Studies that examined the association between SEP and total physical activity have, however, been inconsistent [913]. In a systematic review of European studies of the association between SEP and physical activity across the domains of work, travel and recreation, lower SEP was associated with greater occupational physical activity, but with less recreational physical activity [14]. It is also important to examine the association between SEP and domains of physical activity (DPA) such as work, travel, and recreation, to identify lifestyle factors that can be targeted to increase physical activity [15].

There is no comprehensive study examining the association between SEP and DPA among Japanese subjects. Japanese culture and lifestyles are different from those in Europe, so examining the relevant associations between socioeconomic position and physical activity in each domain of life in Japan is important for improving health promotion activity [16]. The association between SEP and health behaviours varies according to gender [7]; there are, however, few studies that have examined this [14]. The aim of this study was therefore to examine the association between SEP and DPA in Japanese men and women.

Methods

Participants and data collection

The data sample for this study consisted of 3269 respondents recruited to an Internet-based cross-sectional survey, which was conducted through a Japanese Internet research company, which had approximately 106,281 voluntarily-registered subjects across Japan in 2014. The company had access to detailed sociodemographic information and was able to target specific attributes. The set sample size and attributes for this study were: approximately 3000 adults, 30–59 years of age, stratified by age, gender, and household income distributions in line with the basic Japanese resident register for 2013, the 2012 Comprehensive Survey of Living Conditions in Japan [17, 18]. A total of 8284 potential respondents were randomly and blindly selected and subsequently invited via e-mail to participate in the Internet-based survey. There were 3269 respondents, a 39.5 % response rate. Of these, 137 were excluded because of missing data, leaving 3132 participants (final response rate: 37.8 %). The invitation e-mail contained a link directing the potential respondents to a protected area of the website where the questionnaire was located. They could then log on using their own login identity and password. As an incentive for participation, the respondents were offered reward points valued at 100 yen (1 U.S. dollar was approximately equivalent to 102 yen and €1 to 140 yen at the time). All the respondents voluntarily completed a demographic data information form and clicked on the “agree” button at the end of an online informed consent form approved by the Ethics Committee, Waseda University. The study received prior approval from the Ethics Committee, Waseda University, Japan.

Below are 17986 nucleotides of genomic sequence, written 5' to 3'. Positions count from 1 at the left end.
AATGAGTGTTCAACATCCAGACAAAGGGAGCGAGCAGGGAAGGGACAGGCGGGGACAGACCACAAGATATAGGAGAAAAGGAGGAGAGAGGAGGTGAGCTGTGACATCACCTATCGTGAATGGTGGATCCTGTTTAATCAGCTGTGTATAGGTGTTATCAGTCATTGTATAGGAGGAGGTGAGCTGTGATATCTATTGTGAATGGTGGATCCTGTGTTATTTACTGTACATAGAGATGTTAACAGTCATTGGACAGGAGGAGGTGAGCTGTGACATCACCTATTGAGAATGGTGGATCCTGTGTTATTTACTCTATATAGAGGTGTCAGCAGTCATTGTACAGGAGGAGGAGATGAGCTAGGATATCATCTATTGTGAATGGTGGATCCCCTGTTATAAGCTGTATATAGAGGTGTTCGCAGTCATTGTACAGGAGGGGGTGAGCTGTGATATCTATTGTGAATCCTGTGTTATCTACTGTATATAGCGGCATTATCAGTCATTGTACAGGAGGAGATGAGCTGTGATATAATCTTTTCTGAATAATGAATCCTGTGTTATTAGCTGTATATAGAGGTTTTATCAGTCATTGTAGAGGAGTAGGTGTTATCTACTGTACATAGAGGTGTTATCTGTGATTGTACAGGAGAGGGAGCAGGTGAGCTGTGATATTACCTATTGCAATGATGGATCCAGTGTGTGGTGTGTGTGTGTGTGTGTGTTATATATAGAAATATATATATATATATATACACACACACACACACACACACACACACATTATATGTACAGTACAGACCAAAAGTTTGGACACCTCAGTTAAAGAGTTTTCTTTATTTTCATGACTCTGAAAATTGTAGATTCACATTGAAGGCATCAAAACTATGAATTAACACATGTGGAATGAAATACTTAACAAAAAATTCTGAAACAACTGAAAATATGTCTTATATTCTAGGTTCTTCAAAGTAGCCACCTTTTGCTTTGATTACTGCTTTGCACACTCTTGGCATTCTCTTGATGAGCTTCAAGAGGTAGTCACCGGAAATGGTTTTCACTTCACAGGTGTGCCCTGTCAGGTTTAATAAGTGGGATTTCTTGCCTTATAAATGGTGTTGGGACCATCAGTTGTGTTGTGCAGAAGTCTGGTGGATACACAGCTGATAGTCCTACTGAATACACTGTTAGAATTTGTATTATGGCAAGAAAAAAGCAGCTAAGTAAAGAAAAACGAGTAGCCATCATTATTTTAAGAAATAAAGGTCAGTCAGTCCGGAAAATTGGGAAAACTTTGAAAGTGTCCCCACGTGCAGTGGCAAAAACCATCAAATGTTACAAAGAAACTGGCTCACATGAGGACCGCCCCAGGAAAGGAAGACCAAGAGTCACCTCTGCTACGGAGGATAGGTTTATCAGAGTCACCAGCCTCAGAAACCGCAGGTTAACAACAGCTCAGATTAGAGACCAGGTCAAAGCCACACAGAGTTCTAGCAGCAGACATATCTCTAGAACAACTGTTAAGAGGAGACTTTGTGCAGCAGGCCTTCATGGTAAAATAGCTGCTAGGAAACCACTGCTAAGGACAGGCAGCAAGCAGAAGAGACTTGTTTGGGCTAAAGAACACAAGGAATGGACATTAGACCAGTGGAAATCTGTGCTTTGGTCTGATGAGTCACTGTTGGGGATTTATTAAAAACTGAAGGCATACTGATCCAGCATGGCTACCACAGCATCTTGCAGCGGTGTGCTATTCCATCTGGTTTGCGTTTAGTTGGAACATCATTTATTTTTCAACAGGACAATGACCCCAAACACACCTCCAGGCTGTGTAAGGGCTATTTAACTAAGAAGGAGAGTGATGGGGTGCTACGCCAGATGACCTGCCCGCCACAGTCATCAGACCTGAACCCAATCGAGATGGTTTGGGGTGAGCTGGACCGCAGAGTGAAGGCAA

Measurements

Physical activity

The Global Physical Activity Questionnaire version 2 (GPAQ v2) is a questionnaire that was developed as a modification of the International Physical Activity Questionnaire for use in multi-ethnic settings by the World Health Organization [19]. GPAQ v2 was used to estimate the total weekly quantity (in minutes) of moderate-to-vigorous physical activity across three separate domains (work, travel, and recreation) lasting at least 10 min per session.

Previous study has shown that GPAQ has good test-retest reliability and validity [20]. Translation of the original content of GPAQ into Japanese, followed by back translation into English ensured the reliability of the questionnaire. No changes were made to the original content and wording of the questionnaire.

Demographic variables and SEP indicator